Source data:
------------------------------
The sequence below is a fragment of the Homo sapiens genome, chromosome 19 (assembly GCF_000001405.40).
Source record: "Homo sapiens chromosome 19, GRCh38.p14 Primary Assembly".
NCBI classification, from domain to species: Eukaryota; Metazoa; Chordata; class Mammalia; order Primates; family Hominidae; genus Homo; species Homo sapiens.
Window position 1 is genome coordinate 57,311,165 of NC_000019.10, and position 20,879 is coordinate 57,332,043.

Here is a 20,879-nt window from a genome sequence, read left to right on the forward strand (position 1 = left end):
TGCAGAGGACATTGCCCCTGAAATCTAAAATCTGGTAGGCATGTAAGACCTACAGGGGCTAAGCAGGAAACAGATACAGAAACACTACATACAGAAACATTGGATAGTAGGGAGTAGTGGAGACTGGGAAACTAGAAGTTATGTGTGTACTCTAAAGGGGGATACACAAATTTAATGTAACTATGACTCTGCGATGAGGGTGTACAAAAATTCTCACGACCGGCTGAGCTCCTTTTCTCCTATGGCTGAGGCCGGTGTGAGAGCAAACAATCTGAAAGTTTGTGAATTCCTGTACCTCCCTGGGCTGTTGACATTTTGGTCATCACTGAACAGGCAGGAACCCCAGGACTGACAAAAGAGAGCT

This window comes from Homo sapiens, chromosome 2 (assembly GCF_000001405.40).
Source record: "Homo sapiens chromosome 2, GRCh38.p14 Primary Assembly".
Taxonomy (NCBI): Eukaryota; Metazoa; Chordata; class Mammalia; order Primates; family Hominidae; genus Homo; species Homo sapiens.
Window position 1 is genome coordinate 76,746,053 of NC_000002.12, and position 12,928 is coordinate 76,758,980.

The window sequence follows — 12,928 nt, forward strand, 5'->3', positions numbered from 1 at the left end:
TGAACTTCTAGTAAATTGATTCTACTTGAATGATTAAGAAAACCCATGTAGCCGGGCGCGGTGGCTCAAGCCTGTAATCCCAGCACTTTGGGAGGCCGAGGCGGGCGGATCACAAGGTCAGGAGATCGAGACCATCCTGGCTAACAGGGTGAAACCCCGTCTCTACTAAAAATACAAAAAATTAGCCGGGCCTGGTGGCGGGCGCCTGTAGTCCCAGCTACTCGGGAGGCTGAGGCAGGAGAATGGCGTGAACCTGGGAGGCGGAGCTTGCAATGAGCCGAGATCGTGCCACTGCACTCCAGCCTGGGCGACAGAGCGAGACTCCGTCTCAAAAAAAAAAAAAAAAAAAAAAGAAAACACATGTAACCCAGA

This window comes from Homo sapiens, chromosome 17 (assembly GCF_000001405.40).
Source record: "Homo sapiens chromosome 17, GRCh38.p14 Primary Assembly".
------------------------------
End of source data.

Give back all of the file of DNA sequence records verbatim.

The sequence below is a fragment of the Homo sapiens genome, chromosome 19 (assembly GCF_000001405.40).
Source record: "Homo sapiens chromosome 19, GRCh38.p14 Primary Assembly".
NCBI classification, from domain to species: Eukaryota; Metazoa; Chordata; class Mammalia; order Primates; family Hominidae; genus Homo; species Homo sapiens.
Window position 1 is genome coordinate 57,311,165 of NC_000019.10, and position 20,879 is coordinate 57,332,043.

Here is a 20,879-nt window from a genome sequence, read left to right on the forward strand (position 1 = left end):
TGCAGAGGACATTGCCCCTGAAATCTAAAATCTGGTAGGCATGTAAGACCTACAGGGGCTAAGCAGGAAACAGATACAGAAACACTACATACAGAAACATTGGATAGTAGGGAGTAGTGGAGACTGGGAAACTAGAAGTTATGTGTGTACTCTAAAGGGGGATACACAAATTTAATGTAACTATGACTCTGCGATGAGGGTGTACAAAAATTCTCACGACCGGCTGAGCTCCTTTTCTCCTATGGCTGAGGCCGGTGTGAGAGCAAACAATCTGAAAGTTTGTGAATTCCTGTACCTCCCTGGGCTGTTGACATTTTGGTCATCACTGAACAGGCAGGAACCCCAGGACTGACAAAAGAGAGCT

This window comes from Homo sapiens, chromosome 2 (assembly GCF_000001405.40).
Source record: "Homo sapiens chromosome 2, GRCh38.p14 Primary Assembly".
Taxonomy (NCBI): Eukaryota; Metazoa; Chordata; class Mammalia; order Primates; family Hominidae; genus Homo; species Homo sapiens.
Window position 1 is genome coordinate 76,746,053 of NC_000002.12, and position 12,928 is coordinate 76,758,980.

The window sequence follows — 12,928 nt, forward strand, 5'->3', positions numbered from 1 at the left end:
TGAACTTCTAGTAAATTGATTCTACTTGAATGATTAAGAAAACCCATGTAGCCGGGCGCGGTGGCTCAAGCCTGTAATCCCAGCACTTTGGGAGGCCGAGGCGGGCGGATCACAAGGTCAGGAGATCGAGACCATCCTGGCTAACAGGGTGAAACCCCGTCTCTACTAAAAATACAAAAAATTAGCCGGGCCTGGTGGCGGGCGCCTGTAGTCCCAGCTACTCGGGAGGCTGAGGCAGGAGAATGGCGTGAACCTGGGAGGCGGAGCTTGCAATGAGCCGAGATCGTGCCACTGCACTCCAGCCTGGGCGACAGAGCGAGACTCCGTCTCAAAAAAAAAAAAAAAAAAAAAAGAAAACACATGTAACCCAGA

This window comes from Homo sapiens, chromosome 17 (assembly GCF_000001405.40).
Source record: "Homo sapiens chromosome 17, GRCh38.p14 Primary Assembly".